3.5 as a system has a lot of flaws, and few advantages – enormous selection of material is the biggest one
If you are not taking advantage of the enormous selection of material available in 3.5 (and the flexibility of the system, which allows you to use that material, between feats, multiclassing, and so on), I would argue that you are missing out on one of the few things that 3.5 legitimately does better than other, similar systems. If you don’t want all that material, you would be better served by using a different system that works better – which could be 4th or 5th edition, Dungeon World, or even something completely different like Fate.
Furthermore, it’s not as if Wizards consistently made one setting more powerful than another – they were supposed to all be workable together. And that more-or-less actually happened, though mostly because even the core books have wildly differing power levels depending on the choices that you make. In fact, just about every other book has less variability than core does.
So there’s a good, systemic reason to be fairly accommodating, in terms of material allowed, and limited mechanical reason to avoid the material from specific settings. Furthermore, the overwhelming majority of setting-specific options are really rather generic, they just happened to be printed in a setting-specific book. That does not mean you should just allow everything – certain, specific options may be problematic. For example, Forgotten Realms may not be higher-power in general, but the incantatrix prestige class from Player’s Guide to Faerûn certainly is much higher-power than typical. Or, as in your example, the Shadow Weave feat depends an awful lot on specific features of the Forgotten Realms, which would be awkward or problematic to include in other settings.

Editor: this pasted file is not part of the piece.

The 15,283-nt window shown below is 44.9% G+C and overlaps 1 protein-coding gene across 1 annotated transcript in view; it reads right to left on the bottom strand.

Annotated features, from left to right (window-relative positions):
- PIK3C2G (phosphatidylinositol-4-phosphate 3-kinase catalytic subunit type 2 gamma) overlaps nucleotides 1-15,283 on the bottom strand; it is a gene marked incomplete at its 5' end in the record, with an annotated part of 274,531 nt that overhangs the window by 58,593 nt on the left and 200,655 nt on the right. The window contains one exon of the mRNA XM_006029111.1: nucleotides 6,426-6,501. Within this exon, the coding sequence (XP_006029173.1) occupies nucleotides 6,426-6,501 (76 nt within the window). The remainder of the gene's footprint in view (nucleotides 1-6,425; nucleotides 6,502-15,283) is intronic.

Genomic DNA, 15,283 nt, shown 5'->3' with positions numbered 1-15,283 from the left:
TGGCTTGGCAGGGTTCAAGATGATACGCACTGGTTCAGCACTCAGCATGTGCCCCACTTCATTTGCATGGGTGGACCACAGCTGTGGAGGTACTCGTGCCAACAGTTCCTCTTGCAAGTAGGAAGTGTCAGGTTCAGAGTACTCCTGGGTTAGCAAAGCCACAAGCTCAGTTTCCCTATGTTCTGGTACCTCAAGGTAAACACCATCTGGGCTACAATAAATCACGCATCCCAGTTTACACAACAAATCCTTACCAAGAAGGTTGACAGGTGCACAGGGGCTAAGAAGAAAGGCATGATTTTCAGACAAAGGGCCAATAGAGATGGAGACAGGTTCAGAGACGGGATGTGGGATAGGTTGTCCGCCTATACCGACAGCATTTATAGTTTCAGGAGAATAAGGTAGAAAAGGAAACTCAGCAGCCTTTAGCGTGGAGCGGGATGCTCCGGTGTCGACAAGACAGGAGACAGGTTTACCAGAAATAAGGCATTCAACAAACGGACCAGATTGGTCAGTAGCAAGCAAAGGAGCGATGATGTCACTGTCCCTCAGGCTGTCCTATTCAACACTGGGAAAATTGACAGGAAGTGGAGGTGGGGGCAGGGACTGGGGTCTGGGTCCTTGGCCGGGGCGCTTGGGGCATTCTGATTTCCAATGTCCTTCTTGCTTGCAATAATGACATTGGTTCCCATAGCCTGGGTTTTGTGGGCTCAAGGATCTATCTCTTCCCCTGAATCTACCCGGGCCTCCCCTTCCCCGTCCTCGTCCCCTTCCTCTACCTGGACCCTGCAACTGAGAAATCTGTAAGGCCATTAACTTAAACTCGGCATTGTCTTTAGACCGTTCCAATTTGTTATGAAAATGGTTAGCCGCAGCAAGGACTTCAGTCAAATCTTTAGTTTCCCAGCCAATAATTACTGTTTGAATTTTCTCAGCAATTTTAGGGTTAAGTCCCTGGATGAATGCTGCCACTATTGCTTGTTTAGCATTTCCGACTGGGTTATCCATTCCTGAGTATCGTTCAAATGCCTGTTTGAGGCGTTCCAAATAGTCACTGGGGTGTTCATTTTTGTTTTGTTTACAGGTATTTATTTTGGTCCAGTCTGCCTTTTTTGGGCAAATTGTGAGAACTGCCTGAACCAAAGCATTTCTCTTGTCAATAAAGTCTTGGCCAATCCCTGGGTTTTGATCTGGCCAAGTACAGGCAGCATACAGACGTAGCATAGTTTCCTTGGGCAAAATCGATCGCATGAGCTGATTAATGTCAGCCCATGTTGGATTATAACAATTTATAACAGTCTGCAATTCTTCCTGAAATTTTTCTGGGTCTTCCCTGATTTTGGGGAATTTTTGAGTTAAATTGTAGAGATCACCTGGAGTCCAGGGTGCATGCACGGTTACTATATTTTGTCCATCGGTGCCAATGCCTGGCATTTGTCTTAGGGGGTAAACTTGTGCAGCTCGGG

Most material from setting-specific books isn’t really a problem. Some of it can be, either because it’s poorly-designed (though that happens plenty in non-setting-specific books, too), or because it is really specific to the setting it comes from. I strongly recommend generally allowing material from other settings, but reserving the right to ban certain things for reasons of either mechanics or fit.
The tinker gnome, though, I don’t see as all that problematic. Fluff-wise, they’re just gnomes that are a little more creative, not that the default gnomes are falling short in that regard. The tinker gnome doesn’t even have to be treated as a separate race, they can just be special or aberrant gnomes. Mechanically, the default gnome gets a +1 bonus to the DCs of Illusion spells, which tinker gnomes don’t get: the +2 Intelligence provides a broader bonus, but since your concern was primarily Illusion spell DCs, note that the core option would have been just as good in that regard. Furthermore, gray elves are a core race that gets the same +2 Intelligence. Tinker gnomes are better than gray elves in general, but not massively so; generally speaking, humans make better beguilers than do tinker gnomes anyway. Bonus feats are huge.
So yeah, personally: yes in general, but sometimes no to specifics: for example, no to Shadow Weave, but I’d allow the tinker gnome.